2. A New Application of Flux Approximation Method

In this section, we introduce a new application of the flux approximation method. We found two hyperbolic conservation systems of Temple’s type [15], and the global weak solution of each system could be obtained by the limit of the linear combination of two systems.

Consider the hyperbolic systems

(2.1)

and

(2.2)

By simple calculations, two eigenvalues of system (2.1) are

(2.3)

where, with corresponding right eigenvectors

(2.4)

and

(2.5)

The Riemann invariants of (2.1) are

(2.6)

Thus, the curves are straight lines on the -plane.

Similarly, two eigenvalues of system (2.2) are

(2.7)

with the corresponding right eigenvectors (2.4) and

(2.8)

The Riemann invariants of (2.2) are also given by (2.6)

Therefore if we consider the bounded solution in the region:, it follows from (2.5) (or (2.8)) that both characteristic fields of system (2.1) (or system (2.2)) are genuinely nonlinear in the sense of Lax [16].

Now we prove that both systems (2.1) and (2.2) have the same entropies.

Let. Then for smooth solutions, (2.2) is equivalent to the following system:

(2.9)

Considering the entropy-entropy flux pair of system (2.2) as functions of variables, we have

(2.10)

Eliminating the from (2.10), we have

(2.11)

Similarly, for smooth solutions, (2.1) is equivalent to the following system:

(2.12)

For the entropy-entropy flux pair of system (2.1), we have

(2.13)

Eliminating the from (2.13), we have also the same entropy Equation (2.11).

Using the compensated compactness arguments, we may easily obtain the global existence of weak solutions for the Cauchy problem of system (2.2) in the upper -plane or system (2.1) in the region for a suitable constant, which could be guaranteed since the curves are straight lines, where are four suitable constants. The details could be found in Chapter 7 of [17] or the original paper by Diperna [18].

Now we consider the linear combination of systems (2.1) and (2.2):

(2.14)

where are two positive flux approximation perturbations.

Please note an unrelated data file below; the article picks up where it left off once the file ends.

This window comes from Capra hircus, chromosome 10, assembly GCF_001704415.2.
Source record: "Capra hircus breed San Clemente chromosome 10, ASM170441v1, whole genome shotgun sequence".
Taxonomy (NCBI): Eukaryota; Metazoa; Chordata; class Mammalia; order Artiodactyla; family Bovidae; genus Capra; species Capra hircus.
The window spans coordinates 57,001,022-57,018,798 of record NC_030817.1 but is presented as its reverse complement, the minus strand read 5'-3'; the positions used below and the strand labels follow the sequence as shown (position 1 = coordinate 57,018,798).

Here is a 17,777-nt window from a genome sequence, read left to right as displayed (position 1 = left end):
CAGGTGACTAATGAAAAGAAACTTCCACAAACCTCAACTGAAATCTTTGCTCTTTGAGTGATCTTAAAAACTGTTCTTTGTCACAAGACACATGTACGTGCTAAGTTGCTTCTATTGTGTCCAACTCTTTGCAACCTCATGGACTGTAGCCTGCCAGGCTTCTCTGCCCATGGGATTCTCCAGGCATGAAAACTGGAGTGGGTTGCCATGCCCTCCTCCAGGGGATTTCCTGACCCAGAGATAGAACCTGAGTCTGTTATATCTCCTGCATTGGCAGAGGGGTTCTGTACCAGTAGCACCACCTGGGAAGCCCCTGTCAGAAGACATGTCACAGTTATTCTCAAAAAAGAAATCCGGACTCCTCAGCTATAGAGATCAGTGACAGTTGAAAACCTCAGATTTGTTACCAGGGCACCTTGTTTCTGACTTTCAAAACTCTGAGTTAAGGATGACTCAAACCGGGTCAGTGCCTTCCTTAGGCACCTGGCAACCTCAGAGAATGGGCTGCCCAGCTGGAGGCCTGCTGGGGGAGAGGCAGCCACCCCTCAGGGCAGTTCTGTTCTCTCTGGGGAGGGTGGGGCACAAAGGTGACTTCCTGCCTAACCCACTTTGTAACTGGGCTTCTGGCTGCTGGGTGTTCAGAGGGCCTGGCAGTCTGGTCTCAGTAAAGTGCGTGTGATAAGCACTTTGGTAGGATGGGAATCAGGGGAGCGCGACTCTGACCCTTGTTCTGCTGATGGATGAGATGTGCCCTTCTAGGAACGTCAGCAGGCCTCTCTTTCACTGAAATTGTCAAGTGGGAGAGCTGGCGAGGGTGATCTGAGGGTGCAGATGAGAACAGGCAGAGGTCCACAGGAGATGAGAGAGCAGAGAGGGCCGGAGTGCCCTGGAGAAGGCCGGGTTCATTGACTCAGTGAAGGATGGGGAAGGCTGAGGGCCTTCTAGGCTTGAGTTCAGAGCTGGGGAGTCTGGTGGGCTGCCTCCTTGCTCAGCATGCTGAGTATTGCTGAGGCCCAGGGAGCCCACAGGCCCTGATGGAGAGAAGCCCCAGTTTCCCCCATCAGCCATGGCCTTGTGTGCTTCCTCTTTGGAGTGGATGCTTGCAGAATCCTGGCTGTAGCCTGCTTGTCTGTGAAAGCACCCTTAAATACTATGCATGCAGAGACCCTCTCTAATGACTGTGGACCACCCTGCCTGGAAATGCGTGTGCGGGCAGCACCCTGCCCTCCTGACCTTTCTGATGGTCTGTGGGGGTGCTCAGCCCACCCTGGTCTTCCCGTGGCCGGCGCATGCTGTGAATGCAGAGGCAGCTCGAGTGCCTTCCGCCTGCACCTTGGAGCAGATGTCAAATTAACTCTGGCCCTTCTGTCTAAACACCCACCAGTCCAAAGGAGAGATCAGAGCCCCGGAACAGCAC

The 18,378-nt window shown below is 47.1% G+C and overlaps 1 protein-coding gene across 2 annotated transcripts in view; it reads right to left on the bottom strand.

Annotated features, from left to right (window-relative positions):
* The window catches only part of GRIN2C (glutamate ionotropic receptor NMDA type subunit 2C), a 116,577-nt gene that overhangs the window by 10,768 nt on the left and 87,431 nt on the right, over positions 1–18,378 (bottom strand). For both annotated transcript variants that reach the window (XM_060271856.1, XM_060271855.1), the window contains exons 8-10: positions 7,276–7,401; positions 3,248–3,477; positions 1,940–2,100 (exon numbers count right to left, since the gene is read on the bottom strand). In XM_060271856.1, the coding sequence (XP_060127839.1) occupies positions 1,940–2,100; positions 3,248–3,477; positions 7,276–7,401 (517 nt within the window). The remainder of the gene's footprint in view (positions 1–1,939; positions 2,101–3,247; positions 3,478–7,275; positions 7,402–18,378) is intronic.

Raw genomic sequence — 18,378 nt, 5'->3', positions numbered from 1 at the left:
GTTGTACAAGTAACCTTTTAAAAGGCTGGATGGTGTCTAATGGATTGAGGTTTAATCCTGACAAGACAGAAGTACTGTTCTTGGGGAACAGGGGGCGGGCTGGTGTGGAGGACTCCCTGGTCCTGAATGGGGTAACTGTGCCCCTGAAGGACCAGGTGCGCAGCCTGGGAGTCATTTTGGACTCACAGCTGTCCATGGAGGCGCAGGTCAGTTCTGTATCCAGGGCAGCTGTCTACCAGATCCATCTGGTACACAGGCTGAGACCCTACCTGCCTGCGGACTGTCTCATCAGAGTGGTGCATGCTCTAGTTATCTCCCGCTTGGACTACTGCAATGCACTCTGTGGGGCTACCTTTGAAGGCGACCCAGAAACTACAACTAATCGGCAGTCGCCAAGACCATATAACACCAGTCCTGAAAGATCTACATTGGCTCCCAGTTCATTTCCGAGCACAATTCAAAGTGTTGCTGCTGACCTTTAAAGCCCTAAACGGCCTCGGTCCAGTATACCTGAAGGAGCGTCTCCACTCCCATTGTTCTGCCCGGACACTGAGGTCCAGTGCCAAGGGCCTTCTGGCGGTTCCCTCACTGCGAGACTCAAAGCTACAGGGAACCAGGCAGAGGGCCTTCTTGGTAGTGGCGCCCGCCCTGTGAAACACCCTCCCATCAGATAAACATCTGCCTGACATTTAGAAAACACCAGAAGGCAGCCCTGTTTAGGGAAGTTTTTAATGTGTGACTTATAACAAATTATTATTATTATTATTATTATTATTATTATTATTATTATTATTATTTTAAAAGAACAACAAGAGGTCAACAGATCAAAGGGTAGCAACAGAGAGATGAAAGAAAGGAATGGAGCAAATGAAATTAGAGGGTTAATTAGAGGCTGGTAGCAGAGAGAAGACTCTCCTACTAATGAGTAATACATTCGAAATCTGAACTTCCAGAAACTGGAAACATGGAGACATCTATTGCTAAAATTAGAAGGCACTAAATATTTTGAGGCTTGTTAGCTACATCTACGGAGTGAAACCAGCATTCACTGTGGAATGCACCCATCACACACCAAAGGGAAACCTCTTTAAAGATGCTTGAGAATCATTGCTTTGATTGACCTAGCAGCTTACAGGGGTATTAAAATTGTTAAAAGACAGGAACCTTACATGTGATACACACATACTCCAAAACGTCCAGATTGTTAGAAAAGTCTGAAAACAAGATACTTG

The eigenvalues of system (2.14) are solutions of the following characteristic equation:

(2.15)

Two roots of Equation (2.15) are

(2.16)

with the corresponding right eigenvectors (2.4) and the Riemann invariants (2.6). Moreover,

(2.17)

Therefore both characteristic fields of system (2.14) are genuinely nonlinear in the region:.

Now we consider the Cauchy problem of system (2.14) with initial data

(2.18)

and have the main results in the following theorem

**Theorem 1.** Suppose the initial data be bounded measurable and for a suitable constant. Then for any fixed, the global weak solution of the Cauchy problem (2.14) and (2.18) exists. Moreover, for fixed (or), there exists a subsequence (or) of, which piontwisely converges, as (or) goes to zero, to the solution of the Cauchy problem of system (2.1) (or (2.2)) with the initial data (2.18).

**The proof of Theorem 1:** The proof of Theorem 1 can be obtained by the standard vanishing artificial viscosity method coupled with the compensated compactness argument and the famous framework of DiPerna [18] for strictly hyperbolic, genuinely nonlinear systems of two equations. We add the viscosity terms to the right hand side of (2.14) and consider the following parabolic system

(2.19)

with the initial data (2.18). According to the calculations given in (2.3) and (2.7), we know that the two eigenvalues of system (2.14) are

(2.20)

with the corresponding right eigenvectors (2.4) and the Riemann invariants (2.6).

For any constant, the curves or is a straight line on the -plane, then we may choose suitable constants such that forms a bounded invariant region. Moreover, in this region, for a suitable constant. Since system (2.14) is strictly hyperbolic and genuinely nonlinear, and the viscosity solutions of system (2.19) are uniformly bounded, then the famous compactness framework of DiPerna [18] gives us the convergence of

(2.21)

where the limit is a weak solution of system (2.14) or satisfies (2.14) in the sense of distributions. For fixed (or), and for the generalized functions, we may rewrite system (2.14) as

(2.22)

Since the left hand side of (2.22) or system (2.1) is also strictly hyperbolic and genuinely nonlinear, and the functions are uniformly bounded, independent of, so the DiPerna’s result [18] reduces the following convergence

(2.23)

where the limit is a weak solution of system (2.1) or satisfies (2.1) in the sense of distributions, which ends the proof of Theorem 1.

3. Acknowledgements

This work was partially supported by the Natural Science Foundation of Zhejiang Province of China (Grant No. LY12A01030 and Grant No. LZ13A010002) and the National Natural Science Foundation of China (Grant No. 11271105).

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NOTES